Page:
By Michael Wu, CPA, CGMA

U.S. persons have legal duty to fully comply with U.S. tax laws which include Foreign Bank Account Reporting (“FBAR”) and other foreign information tax returns. This article will discuss the FBAR and most common foreign tax filing requirements for U.S. individuals as well as the remedies for non-filing.

Who is subject to the FBAR and other foreign tax filing requirements?

All U.S. tax residents are subject to the filing requirements. Tax residents include U.S. citizens, U.S. permanent resident (Greed Card holders), a U.S. person’s non-resident alien spouse who made an election to be treated as a U.S. tax resident, and non-resident aliens who meet the Substantial Presence Test. In general, to meet this test, a non-resident alien must be physically present in the United States (U.S.) on at least:

  1. 31 days during the current year, and
  2. 183 days during the 3-year period that includes the current year and the 2 years immediately before that, counting:
    • All the days taxpayer was present in the current year, and
    • 1/3 of the days taxpayer was present in the first year before the current year, and
    • 1/6 of the days taxpayer was present in the second year before the current year.

Rev. Proc. 2020-20 provides that an Eligible Individual who intended to leave the U.S. but was unable to do so due to the COVID-19 Emergency Travel Disruptions, may exclude up to 60 calendar days of presence in the U.S. by filing a Form 8843.

Eligible Individual is:

  • Who was not a U.S. resident at the close of the 2019
  • Who is not a permanent resident at any point in 2020
  • Who is present in the U.S. on each of the days of the individual’s COVID-19 Emergency Period (2/1/2020 – 4/1/2020)
  • Who does not become a U.S. resident in 2020 due to days of presence in the U.S. outside of the individual’s COVID-19 Emergency Period

The most common foreign reporting for U.S. individuals:

Report 114 – Foreign Bank Account Reporting

  • Report FBAR to Treasury Department when aggregate highest balance of bank accounts over $10,000
  • All bank account information and highest balance should be reported including signatory authority accounts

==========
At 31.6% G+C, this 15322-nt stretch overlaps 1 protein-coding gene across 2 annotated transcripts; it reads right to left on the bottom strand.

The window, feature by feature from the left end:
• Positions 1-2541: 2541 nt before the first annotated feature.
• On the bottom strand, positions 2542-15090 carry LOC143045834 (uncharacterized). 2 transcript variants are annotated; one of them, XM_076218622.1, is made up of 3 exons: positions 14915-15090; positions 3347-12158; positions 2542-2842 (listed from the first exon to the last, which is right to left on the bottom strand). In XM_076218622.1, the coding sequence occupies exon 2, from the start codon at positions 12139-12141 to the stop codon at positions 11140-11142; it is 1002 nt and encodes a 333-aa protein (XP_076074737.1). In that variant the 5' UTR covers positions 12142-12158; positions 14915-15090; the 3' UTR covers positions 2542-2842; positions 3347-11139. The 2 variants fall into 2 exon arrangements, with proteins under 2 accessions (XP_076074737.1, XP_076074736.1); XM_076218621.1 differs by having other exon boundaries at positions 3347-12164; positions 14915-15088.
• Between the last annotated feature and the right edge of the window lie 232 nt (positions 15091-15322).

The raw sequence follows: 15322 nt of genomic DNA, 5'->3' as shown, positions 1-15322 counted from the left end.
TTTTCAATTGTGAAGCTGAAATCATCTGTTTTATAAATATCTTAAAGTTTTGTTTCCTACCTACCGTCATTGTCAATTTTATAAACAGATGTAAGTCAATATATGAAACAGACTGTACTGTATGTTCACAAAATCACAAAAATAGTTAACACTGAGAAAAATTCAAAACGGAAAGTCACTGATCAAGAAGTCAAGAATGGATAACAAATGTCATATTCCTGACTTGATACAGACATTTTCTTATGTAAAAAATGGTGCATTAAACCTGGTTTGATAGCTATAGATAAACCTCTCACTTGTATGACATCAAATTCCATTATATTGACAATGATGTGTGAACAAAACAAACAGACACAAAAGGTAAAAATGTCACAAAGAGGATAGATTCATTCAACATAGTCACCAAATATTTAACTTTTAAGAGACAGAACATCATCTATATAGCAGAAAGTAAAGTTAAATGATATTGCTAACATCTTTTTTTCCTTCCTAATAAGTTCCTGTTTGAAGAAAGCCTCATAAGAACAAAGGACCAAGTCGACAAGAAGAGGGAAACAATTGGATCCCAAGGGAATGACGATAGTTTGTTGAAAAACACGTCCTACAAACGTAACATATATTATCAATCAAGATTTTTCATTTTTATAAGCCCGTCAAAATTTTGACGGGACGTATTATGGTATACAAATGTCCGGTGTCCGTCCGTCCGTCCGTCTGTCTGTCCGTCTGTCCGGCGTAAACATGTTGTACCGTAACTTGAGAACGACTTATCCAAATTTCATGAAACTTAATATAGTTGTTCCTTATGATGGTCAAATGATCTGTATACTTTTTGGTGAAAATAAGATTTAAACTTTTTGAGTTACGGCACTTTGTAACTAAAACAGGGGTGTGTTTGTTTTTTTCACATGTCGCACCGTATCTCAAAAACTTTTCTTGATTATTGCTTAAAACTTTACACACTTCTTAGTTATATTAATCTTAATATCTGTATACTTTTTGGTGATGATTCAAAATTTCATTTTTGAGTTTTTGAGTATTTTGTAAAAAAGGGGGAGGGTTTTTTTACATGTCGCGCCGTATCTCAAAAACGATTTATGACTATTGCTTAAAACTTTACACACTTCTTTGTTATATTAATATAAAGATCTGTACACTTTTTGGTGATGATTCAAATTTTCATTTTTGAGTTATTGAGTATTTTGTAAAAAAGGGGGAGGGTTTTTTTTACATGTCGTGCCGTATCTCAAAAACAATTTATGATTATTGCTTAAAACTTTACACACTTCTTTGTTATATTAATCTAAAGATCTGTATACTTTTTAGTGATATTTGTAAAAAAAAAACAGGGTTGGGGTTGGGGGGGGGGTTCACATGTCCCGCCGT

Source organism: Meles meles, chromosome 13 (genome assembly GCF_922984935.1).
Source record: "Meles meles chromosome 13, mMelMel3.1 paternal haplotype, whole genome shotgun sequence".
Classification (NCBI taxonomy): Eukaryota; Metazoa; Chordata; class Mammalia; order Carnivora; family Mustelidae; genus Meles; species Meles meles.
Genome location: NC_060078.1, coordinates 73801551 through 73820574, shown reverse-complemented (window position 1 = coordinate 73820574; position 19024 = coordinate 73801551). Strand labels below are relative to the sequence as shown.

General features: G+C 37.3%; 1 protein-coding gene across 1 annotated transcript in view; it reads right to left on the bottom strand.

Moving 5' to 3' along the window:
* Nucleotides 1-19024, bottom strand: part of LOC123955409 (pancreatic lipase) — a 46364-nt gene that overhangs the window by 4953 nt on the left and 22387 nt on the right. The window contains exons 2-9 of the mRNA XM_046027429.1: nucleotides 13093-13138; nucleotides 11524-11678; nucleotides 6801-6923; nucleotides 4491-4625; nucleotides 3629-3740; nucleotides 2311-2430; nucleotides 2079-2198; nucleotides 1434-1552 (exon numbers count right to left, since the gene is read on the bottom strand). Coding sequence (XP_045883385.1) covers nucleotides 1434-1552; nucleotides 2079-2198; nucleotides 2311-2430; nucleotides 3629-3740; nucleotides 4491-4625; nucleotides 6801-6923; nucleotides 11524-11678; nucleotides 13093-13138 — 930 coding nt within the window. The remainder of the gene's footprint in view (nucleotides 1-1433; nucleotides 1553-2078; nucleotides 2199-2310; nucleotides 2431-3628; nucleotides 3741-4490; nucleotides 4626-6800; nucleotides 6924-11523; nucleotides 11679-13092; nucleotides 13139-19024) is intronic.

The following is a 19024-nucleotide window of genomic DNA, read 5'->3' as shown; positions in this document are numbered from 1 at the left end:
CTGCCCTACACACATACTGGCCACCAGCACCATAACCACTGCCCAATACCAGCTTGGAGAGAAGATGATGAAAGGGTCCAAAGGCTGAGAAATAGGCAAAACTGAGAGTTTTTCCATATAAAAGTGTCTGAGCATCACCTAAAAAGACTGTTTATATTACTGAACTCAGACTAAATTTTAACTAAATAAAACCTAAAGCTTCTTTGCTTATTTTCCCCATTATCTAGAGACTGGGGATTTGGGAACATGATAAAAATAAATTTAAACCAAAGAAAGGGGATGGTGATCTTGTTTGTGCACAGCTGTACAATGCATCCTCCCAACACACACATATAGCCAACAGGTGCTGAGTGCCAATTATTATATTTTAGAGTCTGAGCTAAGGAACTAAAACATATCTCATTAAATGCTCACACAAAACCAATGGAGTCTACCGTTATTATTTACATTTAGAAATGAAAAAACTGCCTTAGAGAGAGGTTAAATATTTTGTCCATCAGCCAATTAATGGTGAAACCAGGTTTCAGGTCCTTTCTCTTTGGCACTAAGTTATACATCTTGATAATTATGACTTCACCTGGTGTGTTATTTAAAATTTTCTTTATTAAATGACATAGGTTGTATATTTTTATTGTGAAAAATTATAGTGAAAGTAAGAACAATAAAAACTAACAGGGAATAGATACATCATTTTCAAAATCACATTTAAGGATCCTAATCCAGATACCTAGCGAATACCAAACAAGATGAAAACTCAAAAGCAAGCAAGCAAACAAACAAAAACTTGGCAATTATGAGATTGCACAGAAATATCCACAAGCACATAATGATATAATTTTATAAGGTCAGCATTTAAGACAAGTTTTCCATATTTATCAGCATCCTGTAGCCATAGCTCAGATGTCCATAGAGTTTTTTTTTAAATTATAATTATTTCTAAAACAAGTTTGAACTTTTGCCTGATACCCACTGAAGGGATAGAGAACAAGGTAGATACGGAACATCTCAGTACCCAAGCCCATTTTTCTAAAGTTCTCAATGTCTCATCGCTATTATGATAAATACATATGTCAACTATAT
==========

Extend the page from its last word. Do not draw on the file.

• Penalty for non-willful non-reporting per account = $12,921
  • Penalty for willful failure to file = 50% of aggregate highest balance or $129,210 and up to 10 years of jail time

Form 8938 – Foreign Financial Asset Reporting

  • Governed under FATCA including bank accounts, stock, bonds, loans and insurance
  • Penalty on non-reporting of Form 8938 – $10,000
  • No real property reporting unless there is rental activity or a sale/transaction

Forms 3520 & 3520-A – Foreign Gift and Trust Reporting

  • File Form 3520 when receiving foreign gift over $100,000 per year
  • Penalty on non-reporting of Form 3520 – 5% of gift value per month up to 25% of the gift
  • Penalty on non-reporting of Form 3520-A – greater of $10,000 or 5% of the gross value of trust’s assets treated as owned by the U.S. person

Form 926 & Form 5471 – Foreign Investment and Corporation Reporting

  • File Form 926 when investing 10% of a foreign company
  • Penalty on non-reporting of Form 926 – 10% of capital contribution up to $100,000
  • File Form 5471 to disclose foreign company’s financial information
  • Penalty on non-reporting of Form 5471 – $10,000 for each form, plus additional $10,000 per month up to $60,000 after receiving IRS notice for 90 days

Form 8992 – Foreign Corporation Profit Reporting

  • GILTI = US shareholder’s net CFC tested income – net deemed tangible income return